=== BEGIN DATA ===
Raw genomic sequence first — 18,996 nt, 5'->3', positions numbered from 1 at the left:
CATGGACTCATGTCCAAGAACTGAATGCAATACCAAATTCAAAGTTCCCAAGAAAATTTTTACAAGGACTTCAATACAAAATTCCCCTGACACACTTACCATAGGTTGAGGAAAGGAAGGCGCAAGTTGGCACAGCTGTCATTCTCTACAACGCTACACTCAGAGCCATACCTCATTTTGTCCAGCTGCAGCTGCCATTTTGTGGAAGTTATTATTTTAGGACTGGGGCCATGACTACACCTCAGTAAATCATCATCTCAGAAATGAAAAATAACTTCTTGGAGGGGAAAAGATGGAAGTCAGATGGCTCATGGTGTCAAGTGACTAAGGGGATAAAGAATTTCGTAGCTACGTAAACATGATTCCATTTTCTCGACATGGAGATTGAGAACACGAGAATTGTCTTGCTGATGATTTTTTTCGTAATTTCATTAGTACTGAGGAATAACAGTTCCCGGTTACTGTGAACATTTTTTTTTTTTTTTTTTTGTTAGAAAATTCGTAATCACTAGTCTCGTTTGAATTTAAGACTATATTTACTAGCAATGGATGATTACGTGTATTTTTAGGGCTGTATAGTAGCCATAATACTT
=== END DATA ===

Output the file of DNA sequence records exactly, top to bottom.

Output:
Raw genomic sequence first — 18,996 nt, 5'->3', positions numbered from 1 at the left:
CATGGACTCATGTCCAAGAACTGAATGCAATACCAAATTCAAAGTTCCCAAGAAAATTTTTACAAGGACTTCAATACAAAATTCCCCTGACACACTTACCATAGGTTGAGGAAAGGAAGGCGCAAGTTGGCACAGCTGTCATTCTCTACAACGCTACACTCAGAGCCATACCTCATTTTGTCCAGCTGCAGCTGCCATTTTGTGGAAGTTATTATTTTAGGACTGGGGCCATGACTACACCTCAGTAAATCATCATCTCAGAAATGAAAAATAACTTCTTGGAGGGGAAAAGATGGAAGTCAGATGGCTCATGGTGTCAAGTGACTAAGGGGATAAAGAATTTCGTAGCTACGTAAACATGATTCCATTTTCTCGACATGGAGATTGAGAACACGAGAATTGTCTTGCTGATGATTTTTTTCGTAATTTCATTAGTACTGAGGAATAACAGTTCCCGGTTACTGTGAACATTTTTTTTTTTTTTTTTTTGTTAGAAAATTCGTAATCACTAGTCTCGTTTGAATTTAAGACTATATTTACTAGCAATGGATGATTACGTGTATTTTTAGGGCTGTATAGTAGCCATAATACTT